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Give 'em solid protection

27/01/2000 NST Editorial Voice

The proposed review of the existing laws pertaining to housing is long overdue. The litany of complaints from house buyers in dire need of a roof over their heads indicate that the housing industry, despite its laws having gone through the passage of amendment several times, is still tilted towards the developers.

Previous amendments were made with the primary purpose of ensuring the legal rights of purchasers in the pre-contract and post-contract stages. It is true that much has been done to purge the industry of bogus developers and these provisions seem extensive enough to protect the bona fide buyers.

But the woes of today's buyers suggest that there are some loopholes in the legislation and thus these amendments have not transported the buyers from the weak bargaining position on which they now stand.

The growing number of grouses on shoddy workmanship, some which only become apparent after the lapse of the defect liability period which was amended in 1996 from 12 to 18 months, point to the lack of quality in the industry and accountability by developers. The liability period itself deserves scrutiny. Some structural defects usually occur within the first five years. Even aided by incelemented factors, such structural defects may not neccesarily be visible to the eye during the 18 months period. A reasonable length of time would be between three and five years.

The Housing and Local Government Minister Datuk Ong Ka Ting noted that need for purchasers to be professional and peruse the sales and purchase agreement. Such perusals should not be confined to the S&P. Section 6 of the Housing Developers (Control and Licensing) Regulations 1996, which governs the rules on advertising, should be beefed up.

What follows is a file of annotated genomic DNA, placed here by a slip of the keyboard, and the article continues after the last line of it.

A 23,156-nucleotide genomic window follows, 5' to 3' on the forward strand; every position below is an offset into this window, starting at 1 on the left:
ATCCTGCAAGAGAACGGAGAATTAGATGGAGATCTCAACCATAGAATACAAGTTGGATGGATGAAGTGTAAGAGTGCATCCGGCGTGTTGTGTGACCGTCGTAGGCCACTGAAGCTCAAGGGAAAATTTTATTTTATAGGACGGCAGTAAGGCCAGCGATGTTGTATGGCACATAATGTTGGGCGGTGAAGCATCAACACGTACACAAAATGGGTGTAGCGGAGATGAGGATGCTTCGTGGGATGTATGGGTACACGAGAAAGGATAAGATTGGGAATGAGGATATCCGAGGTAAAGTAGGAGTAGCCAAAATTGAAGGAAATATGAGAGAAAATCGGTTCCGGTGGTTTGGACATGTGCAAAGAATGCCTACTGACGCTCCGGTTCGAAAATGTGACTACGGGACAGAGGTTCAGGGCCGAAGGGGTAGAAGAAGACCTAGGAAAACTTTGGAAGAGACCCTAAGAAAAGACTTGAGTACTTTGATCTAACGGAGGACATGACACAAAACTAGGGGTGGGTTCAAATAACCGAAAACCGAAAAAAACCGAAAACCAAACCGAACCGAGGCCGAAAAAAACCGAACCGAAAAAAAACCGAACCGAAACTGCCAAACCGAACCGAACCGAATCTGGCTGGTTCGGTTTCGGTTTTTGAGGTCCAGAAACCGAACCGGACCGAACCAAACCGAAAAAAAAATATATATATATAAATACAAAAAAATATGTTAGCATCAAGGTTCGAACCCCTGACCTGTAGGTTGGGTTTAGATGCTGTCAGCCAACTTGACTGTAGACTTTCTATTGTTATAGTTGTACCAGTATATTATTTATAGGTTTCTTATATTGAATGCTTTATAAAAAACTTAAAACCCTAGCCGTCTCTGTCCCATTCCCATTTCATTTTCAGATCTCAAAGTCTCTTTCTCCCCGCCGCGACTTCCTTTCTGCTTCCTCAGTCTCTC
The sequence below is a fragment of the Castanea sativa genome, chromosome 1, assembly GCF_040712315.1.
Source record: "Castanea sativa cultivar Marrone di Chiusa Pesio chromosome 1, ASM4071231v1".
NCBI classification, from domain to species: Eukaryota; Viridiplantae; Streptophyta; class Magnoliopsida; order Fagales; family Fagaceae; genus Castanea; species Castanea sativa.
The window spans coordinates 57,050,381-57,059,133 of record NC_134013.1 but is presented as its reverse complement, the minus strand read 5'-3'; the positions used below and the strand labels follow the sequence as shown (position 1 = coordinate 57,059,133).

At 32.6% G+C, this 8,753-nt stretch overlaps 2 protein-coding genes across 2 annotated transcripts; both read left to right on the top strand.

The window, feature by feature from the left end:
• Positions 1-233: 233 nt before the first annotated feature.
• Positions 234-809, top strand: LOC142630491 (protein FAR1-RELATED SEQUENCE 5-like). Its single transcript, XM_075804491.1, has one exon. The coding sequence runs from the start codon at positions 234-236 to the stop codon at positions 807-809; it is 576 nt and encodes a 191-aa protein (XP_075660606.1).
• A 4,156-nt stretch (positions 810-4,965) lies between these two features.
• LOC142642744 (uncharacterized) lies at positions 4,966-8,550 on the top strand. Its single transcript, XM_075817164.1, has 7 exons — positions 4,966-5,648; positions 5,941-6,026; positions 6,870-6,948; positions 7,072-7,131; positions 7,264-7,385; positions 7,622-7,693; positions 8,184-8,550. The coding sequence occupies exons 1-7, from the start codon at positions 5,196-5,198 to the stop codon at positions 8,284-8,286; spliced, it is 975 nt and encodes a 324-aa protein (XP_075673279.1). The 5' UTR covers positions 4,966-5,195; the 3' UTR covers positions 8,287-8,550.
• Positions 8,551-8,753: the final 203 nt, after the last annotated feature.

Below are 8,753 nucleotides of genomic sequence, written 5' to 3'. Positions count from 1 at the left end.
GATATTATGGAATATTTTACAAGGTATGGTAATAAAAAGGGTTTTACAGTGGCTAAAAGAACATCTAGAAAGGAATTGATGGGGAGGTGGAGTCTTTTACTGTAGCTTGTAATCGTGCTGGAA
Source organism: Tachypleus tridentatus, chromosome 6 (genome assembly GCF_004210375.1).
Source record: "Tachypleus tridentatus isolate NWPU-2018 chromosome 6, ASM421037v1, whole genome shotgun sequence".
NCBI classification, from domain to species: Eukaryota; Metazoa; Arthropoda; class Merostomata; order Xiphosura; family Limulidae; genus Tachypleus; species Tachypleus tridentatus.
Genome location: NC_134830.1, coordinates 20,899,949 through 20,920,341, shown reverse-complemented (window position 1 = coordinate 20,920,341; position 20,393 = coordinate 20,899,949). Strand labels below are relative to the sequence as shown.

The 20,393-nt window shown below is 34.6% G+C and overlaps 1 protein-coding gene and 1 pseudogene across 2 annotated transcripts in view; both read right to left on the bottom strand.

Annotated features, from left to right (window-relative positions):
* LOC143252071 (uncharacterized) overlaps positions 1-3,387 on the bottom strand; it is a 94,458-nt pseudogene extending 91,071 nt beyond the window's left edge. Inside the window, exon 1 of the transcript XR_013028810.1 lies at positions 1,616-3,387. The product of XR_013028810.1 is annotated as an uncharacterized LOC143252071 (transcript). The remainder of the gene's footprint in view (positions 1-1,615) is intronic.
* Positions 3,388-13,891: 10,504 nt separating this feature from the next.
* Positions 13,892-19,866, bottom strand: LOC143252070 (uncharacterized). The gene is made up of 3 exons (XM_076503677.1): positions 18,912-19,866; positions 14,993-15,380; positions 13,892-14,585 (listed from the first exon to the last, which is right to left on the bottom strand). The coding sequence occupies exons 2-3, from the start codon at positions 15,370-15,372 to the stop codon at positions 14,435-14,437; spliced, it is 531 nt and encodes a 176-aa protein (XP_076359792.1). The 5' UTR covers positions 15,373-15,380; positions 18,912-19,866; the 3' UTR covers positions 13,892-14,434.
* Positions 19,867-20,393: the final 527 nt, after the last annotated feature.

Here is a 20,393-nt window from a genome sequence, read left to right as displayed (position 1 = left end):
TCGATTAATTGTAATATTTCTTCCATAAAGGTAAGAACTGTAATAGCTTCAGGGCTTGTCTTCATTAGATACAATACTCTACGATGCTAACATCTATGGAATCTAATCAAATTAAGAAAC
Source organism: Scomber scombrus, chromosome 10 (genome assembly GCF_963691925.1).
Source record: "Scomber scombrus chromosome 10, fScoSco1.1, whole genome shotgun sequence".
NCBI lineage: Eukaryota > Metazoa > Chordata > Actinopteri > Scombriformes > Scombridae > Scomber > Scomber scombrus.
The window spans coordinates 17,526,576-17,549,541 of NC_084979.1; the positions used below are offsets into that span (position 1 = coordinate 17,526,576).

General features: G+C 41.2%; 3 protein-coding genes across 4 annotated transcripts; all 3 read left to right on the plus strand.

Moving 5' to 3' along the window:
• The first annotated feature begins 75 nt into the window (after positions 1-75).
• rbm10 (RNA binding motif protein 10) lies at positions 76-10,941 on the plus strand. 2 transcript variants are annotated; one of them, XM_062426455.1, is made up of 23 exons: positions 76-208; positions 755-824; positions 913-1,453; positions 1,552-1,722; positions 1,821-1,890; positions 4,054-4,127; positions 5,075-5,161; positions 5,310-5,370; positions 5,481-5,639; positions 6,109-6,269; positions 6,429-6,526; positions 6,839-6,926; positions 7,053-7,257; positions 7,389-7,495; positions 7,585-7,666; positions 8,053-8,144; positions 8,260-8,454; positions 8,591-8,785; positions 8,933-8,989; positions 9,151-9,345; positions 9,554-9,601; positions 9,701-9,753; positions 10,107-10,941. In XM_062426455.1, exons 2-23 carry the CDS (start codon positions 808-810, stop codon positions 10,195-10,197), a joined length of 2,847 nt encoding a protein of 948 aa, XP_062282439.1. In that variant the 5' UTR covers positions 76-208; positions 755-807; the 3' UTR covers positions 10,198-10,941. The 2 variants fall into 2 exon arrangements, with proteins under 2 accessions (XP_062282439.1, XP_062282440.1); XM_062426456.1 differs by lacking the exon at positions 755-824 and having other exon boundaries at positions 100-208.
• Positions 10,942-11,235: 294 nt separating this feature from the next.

At present, it does not require the inclusion of the master issue document of title. Without these particulars, potential buyers will not be able to search or instruct their lawyers to search the title at the land office. They will not be able to access vital information on the status of the project land which may influence their decision to buy.

True, the S&P will include the particulars of the master title in Schedule G or H when the buyer signs it. But by then, the information is meaningless as the buyer would have paid the downpayment of 10 per cent. To chide lawyers for not taking time to advise buyers, as Ong did, is futile as buyers are coerced into using the services of the developer's panel of lawyers. Buyers will be given the run-around if they insist on engaging their own lawyers. For the sake of buyers' interests, they should be allowed to have their own choice of lawyers.

The ministry must arrest the situation where the local authorities tend to impose non-technical and extraneous factors on the developers before issuing the certificate of fitness for occupation. They have sometimes arbitrarily gone beyond  the scope of the Uniform Building By-law and the Street, Drainage and Building Act and, thus, caused unwarranted and unreasonable delay in the  issuance of the CF. The minister may want to consider abolishing the power of local authorities in this matter and vest it under the Controller of Housing.

Alternatively, the law should impose a fixed period for local authorities to conduct inspection, complete the report and issue the CF accordingly. As it is, thousands of buildings in the country have yet to be issued with strata titles. The authorities must find ways to expedite the process.


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